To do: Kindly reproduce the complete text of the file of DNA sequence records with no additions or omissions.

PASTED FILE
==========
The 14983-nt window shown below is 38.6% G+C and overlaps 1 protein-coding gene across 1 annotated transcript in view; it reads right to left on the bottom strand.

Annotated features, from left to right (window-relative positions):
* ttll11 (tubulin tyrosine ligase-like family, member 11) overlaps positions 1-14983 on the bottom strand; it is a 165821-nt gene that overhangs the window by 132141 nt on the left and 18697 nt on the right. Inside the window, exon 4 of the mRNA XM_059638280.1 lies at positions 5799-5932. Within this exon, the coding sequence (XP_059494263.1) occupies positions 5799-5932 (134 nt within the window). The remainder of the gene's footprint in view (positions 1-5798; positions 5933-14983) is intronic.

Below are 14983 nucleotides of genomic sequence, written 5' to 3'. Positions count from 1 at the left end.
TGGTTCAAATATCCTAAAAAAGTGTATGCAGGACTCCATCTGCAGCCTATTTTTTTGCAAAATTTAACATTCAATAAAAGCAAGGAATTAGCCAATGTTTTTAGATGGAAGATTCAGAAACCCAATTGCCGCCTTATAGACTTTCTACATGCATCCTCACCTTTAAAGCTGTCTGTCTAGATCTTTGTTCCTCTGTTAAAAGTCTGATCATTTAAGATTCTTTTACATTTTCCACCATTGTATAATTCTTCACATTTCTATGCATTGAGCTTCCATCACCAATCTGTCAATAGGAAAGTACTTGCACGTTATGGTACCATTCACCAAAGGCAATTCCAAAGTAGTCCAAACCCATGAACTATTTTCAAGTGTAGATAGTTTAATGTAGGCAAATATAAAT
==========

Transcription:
The 14983-nt window shown below is 38.6% G+C and overlaps 1 protein-coding gene across 1 annotated transcript in view; it reads right to left on the bottom strand.

Annotated features, from left to right (window-relative positions):
* ttll11 (tubulin tyrosine ligase-like family, member 11) overlaps positions 1-14983 on the bottom strand; it is a 165821-nt gene that overhangs the window by 132141 nt on the left and 18697 nt on the right. Inside the window, exon 4 of the mRNA XM_059638280.1 lies at positions 5799-5932. Within this exon, the coding sequence (XP_059494263.1) occupies positions 5799-5932 (134 nt within the window). The remainder of the gene's footprint in view (positions 1-5798; positions 5933-14983) is intronic.

Below are 14983 nucleotides of genomic sequence, written 5' to 3'. Positions count from 1 at the left end.
TGGTTCAAATATCCTAAAAAAGTGTATGCAGGACTCCATCTGCAGCCTATTTTTTTGCAAAATTTAACATTCAATAAAAGCAAGGAATTAGCCAATGTTTTTAGATGGAAGATTCAGAAACCCAATTGCCGCCTTATAGACTTTCTACATGCATCCTCACCTTTAAAGCTGTCTGTCTAGATCTTTGTTCCTCTGTTAAAAGTCTGATCATTTAAGATTCTTTTACATTTTCCACCATTGTATAATTCTTCACATTTCTATGCATTGAGCTTCCATCACCAATCTGTCAATAGGAAAGTACTTGCACGTTATGGTACCATTCACCAAAGGCAATTCCAAAGTAGTCCAAACCCATGAACTATTTTCAAGTGTAGATAGTTTAATGTAGGCAAATATAAAT